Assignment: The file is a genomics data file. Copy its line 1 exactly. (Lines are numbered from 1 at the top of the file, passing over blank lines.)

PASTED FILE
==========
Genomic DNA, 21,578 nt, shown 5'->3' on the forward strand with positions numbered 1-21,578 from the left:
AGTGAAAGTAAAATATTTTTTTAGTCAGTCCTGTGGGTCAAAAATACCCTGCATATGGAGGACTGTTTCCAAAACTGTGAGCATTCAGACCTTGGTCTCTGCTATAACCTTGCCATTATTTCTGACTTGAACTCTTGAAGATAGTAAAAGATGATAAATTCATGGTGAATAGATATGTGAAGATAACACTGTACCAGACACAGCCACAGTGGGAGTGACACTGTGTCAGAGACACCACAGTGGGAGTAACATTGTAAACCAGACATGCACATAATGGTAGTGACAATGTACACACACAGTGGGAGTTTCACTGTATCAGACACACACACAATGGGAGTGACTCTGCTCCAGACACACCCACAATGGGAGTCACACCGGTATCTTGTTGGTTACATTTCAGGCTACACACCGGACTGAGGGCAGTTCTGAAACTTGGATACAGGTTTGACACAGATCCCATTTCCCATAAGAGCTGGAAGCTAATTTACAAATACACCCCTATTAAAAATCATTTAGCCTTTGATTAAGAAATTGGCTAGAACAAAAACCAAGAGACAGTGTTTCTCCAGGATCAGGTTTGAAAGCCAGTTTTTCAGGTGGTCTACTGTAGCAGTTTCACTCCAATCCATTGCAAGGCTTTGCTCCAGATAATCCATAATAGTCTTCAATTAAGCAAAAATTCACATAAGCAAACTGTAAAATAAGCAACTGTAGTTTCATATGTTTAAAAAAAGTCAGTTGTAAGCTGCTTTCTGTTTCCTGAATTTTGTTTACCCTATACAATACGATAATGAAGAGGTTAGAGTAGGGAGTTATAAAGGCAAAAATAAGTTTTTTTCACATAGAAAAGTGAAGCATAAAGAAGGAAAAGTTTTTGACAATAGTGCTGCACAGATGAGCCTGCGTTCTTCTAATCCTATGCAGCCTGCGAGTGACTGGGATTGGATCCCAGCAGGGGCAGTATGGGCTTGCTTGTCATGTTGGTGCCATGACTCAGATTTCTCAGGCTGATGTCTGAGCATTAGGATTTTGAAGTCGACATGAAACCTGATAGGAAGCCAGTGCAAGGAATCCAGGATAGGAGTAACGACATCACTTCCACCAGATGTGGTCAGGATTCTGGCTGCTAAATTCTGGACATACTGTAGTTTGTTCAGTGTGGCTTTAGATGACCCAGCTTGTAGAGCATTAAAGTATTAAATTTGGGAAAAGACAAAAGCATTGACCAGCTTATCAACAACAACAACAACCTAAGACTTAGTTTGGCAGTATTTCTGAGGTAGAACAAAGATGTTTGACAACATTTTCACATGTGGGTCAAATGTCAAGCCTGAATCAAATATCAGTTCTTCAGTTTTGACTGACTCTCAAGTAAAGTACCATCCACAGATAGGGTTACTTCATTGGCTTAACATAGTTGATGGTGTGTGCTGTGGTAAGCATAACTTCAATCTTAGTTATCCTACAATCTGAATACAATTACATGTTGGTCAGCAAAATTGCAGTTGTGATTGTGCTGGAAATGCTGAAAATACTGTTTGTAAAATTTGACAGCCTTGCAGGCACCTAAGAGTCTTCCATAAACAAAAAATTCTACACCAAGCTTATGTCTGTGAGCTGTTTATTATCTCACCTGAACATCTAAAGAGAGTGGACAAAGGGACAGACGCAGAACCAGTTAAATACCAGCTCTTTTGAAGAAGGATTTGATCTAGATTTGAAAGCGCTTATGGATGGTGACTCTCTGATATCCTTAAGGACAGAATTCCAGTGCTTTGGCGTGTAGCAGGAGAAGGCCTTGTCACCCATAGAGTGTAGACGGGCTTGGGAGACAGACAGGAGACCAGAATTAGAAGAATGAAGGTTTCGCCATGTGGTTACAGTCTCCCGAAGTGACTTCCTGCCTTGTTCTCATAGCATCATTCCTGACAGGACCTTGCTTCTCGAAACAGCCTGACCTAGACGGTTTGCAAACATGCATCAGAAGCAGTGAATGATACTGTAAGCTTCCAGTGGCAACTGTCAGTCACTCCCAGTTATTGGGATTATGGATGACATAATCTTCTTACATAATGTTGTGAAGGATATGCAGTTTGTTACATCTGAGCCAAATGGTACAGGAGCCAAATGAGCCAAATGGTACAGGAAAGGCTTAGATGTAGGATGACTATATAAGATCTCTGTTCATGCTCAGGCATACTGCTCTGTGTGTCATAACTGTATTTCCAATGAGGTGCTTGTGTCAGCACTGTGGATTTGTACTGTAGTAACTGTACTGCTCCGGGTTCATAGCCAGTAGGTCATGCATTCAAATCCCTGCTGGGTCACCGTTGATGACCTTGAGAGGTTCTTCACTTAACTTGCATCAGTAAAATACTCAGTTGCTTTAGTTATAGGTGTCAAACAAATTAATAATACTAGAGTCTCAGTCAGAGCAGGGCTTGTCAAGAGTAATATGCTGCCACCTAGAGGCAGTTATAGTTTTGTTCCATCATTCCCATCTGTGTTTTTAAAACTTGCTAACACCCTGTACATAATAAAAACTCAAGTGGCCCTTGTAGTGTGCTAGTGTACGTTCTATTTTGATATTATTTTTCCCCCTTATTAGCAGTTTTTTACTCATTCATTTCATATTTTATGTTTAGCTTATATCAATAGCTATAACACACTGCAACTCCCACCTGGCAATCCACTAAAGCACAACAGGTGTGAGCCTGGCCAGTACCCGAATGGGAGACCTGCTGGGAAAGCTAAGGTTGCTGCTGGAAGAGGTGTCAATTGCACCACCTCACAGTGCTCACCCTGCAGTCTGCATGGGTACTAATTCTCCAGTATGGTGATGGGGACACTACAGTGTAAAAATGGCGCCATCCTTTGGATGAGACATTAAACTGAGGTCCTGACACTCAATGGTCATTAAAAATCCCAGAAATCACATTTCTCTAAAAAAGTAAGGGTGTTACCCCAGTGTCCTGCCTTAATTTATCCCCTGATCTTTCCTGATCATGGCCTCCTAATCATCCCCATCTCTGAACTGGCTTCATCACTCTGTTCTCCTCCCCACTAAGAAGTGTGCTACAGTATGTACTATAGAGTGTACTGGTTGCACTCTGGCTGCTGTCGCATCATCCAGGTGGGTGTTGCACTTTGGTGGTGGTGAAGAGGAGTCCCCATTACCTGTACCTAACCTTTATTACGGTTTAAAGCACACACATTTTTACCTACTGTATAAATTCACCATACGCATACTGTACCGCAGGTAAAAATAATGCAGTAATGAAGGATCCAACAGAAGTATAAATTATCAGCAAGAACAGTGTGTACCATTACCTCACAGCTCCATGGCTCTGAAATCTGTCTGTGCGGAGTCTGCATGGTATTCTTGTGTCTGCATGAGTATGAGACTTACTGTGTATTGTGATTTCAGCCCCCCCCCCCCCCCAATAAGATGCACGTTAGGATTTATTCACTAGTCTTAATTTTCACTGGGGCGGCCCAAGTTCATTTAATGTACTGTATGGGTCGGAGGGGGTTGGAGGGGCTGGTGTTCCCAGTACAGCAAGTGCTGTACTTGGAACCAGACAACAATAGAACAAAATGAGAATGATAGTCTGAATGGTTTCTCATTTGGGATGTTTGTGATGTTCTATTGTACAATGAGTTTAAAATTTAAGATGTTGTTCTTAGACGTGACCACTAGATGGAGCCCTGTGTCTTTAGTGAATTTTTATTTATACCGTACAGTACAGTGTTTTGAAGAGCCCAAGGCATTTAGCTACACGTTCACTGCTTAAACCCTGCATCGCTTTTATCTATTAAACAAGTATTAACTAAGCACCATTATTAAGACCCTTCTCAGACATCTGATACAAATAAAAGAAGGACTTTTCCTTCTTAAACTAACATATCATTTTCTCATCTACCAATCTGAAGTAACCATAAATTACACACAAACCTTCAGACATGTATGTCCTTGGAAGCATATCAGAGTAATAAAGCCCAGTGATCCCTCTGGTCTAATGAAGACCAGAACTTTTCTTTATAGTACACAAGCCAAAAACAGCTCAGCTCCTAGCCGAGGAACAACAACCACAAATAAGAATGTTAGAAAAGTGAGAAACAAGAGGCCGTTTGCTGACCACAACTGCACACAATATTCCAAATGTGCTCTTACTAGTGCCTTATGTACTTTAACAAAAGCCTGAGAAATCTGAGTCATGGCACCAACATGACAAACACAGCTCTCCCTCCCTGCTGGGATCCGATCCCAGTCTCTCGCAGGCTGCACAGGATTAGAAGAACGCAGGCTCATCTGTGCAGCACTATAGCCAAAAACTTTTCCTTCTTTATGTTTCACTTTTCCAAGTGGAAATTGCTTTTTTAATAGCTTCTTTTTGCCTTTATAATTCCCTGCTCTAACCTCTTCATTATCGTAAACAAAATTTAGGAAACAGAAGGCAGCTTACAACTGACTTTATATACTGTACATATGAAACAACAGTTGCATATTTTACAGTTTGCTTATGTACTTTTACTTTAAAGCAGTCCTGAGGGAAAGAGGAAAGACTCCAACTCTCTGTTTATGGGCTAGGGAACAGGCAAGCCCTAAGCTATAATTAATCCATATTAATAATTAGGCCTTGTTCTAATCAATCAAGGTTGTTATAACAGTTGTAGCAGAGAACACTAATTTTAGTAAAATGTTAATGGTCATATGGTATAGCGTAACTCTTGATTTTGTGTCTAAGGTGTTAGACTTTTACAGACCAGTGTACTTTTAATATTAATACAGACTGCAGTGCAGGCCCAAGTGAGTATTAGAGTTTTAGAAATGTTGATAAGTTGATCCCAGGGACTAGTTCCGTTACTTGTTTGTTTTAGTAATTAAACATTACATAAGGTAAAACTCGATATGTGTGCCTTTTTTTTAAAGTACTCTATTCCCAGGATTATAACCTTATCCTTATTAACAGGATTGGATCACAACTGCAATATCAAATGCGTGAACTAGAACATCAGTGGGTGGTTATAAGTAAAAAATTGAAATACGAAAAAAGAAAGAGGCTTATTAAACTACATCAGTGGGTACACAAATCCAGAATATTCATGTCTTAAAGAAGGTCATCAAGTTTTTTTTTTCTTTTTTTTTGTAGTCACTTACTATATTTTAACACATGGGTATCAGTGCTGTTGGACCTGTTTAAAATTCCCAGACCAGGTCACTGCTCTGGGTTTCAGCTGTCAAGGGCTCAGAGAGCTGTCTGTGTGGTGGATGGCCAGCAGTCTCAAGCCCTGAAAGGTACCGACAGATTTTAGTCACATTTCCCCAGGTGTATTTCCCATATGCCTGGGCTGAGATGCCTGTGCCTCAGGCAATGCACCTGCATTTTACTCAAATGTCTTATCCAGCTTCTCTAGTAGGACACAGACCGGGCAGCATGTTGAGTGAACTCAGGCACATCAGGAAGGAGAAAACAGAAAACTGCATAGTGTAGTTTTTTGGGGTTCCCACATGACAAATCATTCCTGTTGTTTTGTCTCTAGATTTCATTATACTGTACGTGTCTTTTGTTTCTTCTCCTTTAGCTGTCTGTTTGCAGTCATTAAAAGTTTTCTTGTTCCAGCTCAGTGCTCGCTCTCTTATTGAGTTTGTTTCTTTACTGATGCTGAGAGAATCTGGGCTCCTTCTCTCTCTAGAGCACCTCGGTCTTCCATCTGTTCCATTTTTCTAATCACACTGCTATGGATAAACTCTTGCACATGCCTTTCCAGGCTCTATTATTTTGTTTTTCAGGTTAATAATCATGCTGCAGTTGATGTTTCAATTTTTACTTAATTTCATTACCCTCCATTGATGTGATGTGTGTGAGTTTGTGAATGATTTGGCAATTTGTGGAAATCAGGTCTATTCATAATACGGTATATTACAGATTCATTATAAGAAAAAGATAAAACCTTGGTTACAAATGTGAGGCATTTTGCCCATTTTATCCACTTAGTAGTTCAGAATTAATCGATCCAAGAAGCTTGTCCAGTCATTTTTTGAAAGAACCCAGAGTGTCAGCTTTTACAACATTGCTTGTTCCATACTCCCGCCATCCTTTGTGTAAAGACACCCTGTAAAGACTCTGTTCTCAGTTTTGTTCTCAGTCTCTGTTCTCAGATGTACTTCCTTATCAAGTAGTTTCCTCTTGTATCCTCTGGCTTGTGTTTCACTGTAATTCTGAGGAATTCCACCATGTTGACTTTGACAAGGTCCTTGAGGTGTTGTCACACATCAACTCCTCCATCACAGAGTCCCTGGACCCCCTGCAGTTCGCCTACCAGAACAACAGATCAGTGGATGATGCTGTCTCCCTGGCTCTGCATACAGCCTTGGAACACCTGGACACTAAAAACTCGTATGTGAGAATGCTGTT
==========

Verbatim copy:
Genomic DNA, 21,578 nt, shown 5'->3' on the forward strand with positions numbered 1-21,578 from the left: